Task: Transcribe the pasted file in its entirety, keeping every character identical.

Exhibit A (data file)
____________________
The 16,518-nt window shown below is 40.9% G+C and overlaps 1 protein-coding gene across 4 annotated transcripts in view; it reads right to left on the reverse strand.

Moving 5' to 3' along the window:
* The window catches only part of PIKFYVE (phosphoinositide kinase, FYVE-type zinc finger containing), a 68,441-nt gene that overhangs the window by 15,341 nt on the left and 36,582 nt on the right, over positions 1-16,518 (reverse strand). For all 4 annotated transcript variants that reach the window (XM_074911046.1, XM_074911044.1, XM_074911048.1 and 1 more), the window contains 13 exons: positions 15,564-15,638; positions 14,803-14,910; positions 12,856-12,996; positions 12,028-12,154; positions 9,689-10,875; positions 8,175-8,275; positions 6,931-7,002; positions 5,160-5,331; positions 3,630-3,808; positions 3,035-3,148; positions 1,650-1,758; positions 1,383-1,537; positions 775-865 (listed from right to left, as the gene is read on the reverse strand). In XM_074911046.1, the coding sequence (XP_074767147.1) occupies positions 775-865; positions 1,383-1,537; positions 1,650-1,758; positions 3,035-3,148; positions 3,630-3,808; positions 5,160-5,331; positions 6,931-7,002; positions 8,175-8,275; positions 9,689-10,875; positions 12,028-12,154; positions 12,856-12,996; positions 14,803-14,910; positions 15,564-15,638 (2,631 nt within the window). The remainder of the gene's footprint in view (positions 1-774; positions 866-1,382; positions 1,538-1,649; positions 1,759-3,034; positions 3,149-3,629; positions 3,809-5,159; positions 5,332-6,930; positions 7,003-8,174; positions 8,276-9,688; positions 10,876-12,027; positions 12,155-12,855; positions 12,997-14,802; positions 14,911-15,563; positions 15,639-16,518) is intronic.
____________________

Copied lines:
The 16,518-nt window shown below is 40.9% G+C and overlaps 1 protein-coding gene across 4 annotated transcripts in view; it reads right to left on the reverse strand.

Moving 5' to 3' along the window:
* The window catches only part of PIKFYVE (phosphoinositide kinase, FYVE-type zinc finger containing), a 68,441-nt gene that overhangs the window by 15,341 nt on the left and 36,582 nt on the right, over positions 1-16,518 (reverse strand). For all 4 annotated transcript variants that reach the window (XM_074911046.1, XM_074911044.1, XM_074911048.1 and 1 more), the window contains 13 exons: positions 15,564-15,638; positions 14,803-14,910; positions 12,856-12,996; positions 12,028-12,154; positions 9,689-10,875; positions 8,175-8,275; positions 6,931-7,002; positions 5,160-5,331; positions 3,630-3,808; positions 3,035-3,148; positions 1,650-1,758; positions 1,383-1,537; positions 775-865 (listed from right to left, as the gene is read on the reverse strand). In XM_074911046.1, the coding sequence (XP_074767147.1) occupies positions 775-865; positions 1,383-1,537; positions 1,650-1,758; positions 3,035-3,148; positions 3,630-3,808; positions 5,160-5,331; positions 6,931-7,002; positions 8,175-8,275; positions 9,689-10,875; positions 12,028-12,154; positions 12,856-12,996; positions 14,803-14,910; positions 15,564-15,638 (2,631 nt within the window). The remainder of the gene's footprint in view (positions 1-774; positions 866-1,382; positions 1,538-1,649; positions 1,759-3,034; positions 3,149-3,629; positions 3,809-5,159; positions 5,332-6,930; positions 7,003-8,174; positions 8,276-9,688; positions 10,876-12,027; positions 12,155-12,855; positions 12,997-14,802; positions 14,911-15,563; positions 15,639-16,518) is intronic.